There’s an artificial lake in the center of the park, where you can rent non-motorized boats for a cruise. There are also historical statues, walking/running paths, and designated hours for biking. You can often spot Buddhist monks practicing their faith or locals performing Tai Chi exercises. Occasionally, you’ll be treated to live music performed at the park.

8. Ride the Skytrain

Bangkok is an incredibly dense city. Rapid growth, combined with a general lack of urban and infrastructure planning, created massive overpopulation and traffic problems. In recent decades, the city has attempted to fix these problems by investing in public transit. The highlight is the Skytrain, an elevated rapid transit train system that runs throughout the city. It’s positively the easiest way to get around the city.

The Skytrain features 61 different stations on ten different lines (with more under construction). As an added bonus, the train cars are all air conditioned — a welcome reprieve from the heat and humidity that Thailand is known for. Since the Skytrain isn’t an underground subway, you’ll also get some excellent views of the city as you ride. The Skytrain has been a huge success, attracting over 650,000 riders every single day.

7. Bangkok Art and Culture Center

The Bangkok Arts and Culture Center (BACC) isn’t as historical as it might sound. It’s actually a relatively new attraction, focusing on more modern art. Many travelers say visiting the BACC is a great way to break up the frequent trips to shopping centers and holy sites. The BACC is often compared to the Guggenheim Museum in New York City.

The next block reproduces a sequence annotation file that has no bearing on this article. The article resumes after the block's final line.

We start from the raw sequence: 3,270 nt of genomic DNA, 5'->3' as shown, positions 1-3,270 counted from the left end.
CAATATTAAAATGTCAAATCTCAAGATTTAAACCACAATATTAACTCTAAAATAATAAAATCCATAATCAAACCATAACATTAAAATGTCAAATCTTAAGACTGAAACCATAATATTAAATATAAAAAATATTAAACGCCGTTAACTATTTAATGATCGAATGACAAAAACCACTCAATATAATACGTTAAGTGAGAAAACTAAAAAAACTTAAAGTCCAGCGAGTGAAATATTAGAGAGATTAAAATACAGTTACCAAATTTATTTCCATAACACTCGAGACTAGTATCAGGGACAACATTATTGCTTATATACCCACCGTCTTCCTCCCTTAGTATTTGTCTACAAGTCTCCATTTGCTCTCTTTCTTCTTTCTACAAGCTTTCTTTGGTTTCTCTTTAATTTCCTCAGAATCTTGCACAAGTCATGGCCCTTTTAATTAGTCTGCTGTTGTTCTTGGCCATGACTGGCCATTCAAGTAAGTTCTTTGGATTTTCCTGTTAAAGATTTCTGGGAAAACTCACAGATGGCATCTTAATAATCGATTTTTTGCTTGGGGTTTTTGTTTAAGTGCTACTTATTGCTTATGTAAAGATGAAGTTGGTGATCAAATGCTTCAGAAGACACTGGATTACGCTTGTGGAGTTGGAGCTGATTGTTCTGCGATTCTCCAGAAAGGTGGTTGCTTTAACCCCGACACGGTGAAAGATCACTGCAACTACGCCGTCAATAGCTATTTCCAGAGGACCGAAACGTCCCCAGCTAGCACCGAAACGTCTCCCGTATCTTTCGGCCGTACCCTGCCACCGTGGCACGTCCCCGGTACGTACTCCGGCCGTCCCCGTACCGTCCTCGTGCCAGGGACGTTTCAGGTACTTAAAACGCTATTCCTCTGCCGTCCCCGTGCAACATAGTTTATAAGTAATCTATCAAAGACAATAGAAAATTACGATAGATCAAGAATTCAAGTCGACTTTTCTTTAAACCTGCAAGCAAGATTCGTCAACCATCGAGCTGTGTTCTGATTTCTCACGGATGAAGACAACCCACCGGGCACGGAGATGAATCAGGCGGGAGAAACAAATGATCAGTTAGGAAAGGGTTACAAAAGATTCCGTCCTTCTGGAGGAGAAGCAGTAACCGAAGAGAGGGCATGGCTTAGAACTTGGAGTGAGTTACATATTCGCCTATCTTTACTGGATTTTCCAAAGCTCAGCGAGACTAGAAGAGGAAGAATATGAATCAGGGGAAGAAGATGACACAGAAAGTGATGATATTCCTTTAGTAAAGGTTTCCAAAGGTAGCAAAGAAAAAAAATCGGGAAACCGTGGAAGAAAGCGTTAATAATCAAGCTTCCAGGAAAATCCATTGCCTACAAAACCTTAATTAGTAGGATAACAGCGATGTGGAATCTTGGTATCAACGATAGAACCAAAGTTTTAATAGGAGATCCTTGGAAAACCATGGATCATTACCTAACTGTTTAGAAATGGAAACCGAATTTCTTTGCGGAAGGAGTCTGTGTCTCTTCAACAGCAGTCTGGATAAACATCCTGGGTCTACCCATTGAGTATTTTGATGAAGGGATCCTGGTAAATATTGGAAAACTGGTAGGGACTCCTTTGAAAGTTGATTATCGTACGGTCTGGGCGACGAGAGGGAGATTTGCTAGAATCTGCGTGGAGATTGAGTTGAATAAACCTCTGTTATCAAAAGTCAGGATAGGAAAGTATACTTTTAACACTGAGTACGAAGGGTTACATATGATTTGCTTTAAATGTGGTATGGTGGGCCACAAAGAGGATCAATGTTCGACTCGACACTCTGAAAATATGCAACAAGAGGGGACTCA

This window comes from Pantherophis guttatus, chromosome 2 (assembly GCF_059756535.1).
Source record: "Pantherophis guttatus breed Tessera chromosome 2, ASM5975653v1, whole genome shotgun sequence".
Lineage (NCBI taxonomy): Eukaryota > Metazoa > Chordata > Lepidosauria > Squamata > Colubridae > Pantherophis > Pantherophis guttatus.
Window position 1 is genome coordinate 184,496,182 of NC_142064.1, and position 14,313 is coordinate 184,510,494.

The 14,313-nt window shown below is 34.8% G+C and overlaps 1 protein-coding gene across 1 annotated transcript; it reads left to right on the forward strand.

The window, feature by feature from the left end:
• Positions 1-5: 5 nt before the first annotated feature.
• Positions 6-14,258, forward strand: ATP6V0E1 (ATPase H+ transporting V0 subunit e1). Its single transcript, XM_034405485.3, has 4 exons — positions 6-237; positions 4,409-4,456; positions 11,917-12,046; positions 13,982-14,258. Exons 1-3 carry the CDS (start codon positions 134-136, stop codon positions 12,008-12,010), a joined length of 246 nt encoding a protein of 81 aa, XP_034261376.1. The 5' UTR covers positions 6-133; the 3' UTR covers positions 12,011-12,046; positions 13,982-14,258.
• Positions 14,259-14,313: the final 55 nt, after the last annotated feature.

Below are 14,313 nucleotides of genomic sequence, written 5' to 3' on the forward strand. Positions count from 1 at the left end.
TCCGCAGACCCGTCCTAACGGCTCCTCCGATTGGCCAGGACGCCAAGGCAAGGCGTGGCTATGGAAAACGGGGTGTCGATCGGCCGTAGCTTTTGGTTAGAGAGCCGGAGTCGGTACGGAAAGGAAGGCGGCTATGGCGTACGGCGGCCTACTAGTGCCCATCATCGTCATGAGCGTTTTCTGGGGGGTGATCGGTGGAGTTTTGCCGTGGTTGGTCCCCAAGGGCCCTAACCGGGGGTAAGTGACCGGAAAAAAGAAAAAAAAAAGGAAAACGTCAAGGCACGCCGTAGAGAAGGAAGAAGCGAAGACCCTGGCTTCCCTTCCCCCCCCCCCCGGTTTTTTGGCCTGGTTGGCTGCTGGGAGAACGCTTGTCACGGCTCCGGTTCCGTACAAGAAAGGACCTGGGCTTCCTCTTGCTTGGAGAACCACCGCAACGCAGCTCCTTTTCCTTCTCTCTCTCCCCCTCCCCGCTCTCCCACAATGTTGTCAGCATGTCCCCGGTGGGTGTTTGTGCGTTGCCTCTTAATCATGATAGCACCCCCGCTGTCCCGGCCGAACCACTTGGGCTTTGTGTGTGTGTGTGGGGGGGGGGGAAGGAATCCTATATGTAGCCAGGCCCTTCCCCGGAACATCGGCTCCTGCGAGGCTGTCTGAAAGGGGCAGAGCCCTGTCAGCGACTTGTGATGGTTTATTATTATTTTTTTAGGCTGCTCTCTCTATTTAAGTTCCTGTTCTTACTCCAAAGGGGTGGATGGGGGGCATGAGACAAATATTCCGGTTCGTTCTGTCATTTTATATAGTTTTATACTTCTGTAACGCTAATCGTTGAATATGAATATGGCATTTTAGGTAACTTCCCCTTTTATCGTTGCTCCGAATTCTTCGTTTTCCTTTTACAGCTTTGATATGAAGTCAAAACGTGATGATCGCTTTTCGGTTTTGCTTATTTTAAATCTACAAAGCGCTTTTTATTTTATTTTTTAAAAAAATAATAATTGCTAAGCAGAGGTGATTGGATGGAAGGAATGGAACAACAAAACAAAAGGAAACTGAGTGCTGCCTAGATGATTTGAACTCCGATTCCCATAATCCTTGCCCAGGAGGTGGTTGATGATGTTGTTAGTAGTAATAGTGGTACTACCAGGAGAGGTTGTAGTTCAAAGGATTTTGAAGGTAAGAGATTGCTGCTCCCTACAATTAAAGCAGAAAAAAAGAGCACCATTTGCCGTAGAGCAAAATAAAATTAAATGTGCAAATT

The BACC isn’t quite as popular as some other attractions on this list, making it a great choice if you’re trying to avoid large crowds. Plus admission to the museum is free and you can get there via the Skytrain.

6. Visit a Rooftop Bar

It doesn’t really matter whether you drink or not, but the rooftop bars in Bangkok are a must-see. These high-rise patios give you an amazing view of the city skyline (and the surrounding area). A couple extremely popular choices are the Vertigo and Moon Bar or the Lebua Rooftop Bar. The latter sits on the 61st floor of the Banyan Tree Hotel.

If you have a fear of heights, these rooftop attractions may not suit you. Most of them are designed to be entirely outside, with a 360-degree view of the city. If the weather isn’t perfect, you can’t help but sometimes feel exposed up there. However, it’s still a beautiful spot on a nice day.

5. Grand Palace

The Grand Palace is one of Bangkok’s most recognizable buildings. It’s also one of the most popular tourist destinations. This luxurious complex formally served as the royal home for multiple kings of Thailand. It also housed their courts and multiple branches of government. These days, the government hasn’t operated from the Palace in over 200 years. Tourists love it, though.

You’ll find beautiful and ornate statues and carvings, dating back centuries. The most popular is the sacred emerald Buddha statue, which you can find in the Wat Phra Kaew temple. Be aware, though, that the Grand Palace has a strict dress code. Any revealing or inappropriate clothing will see you banned from entering. The Palace is also insanely crowded, so try to arrive early if you want to enjoy your visit. We also recommend taking a guided tour in order to truly appreciate the historical significance of the building.

4. Shop at Siam Paragon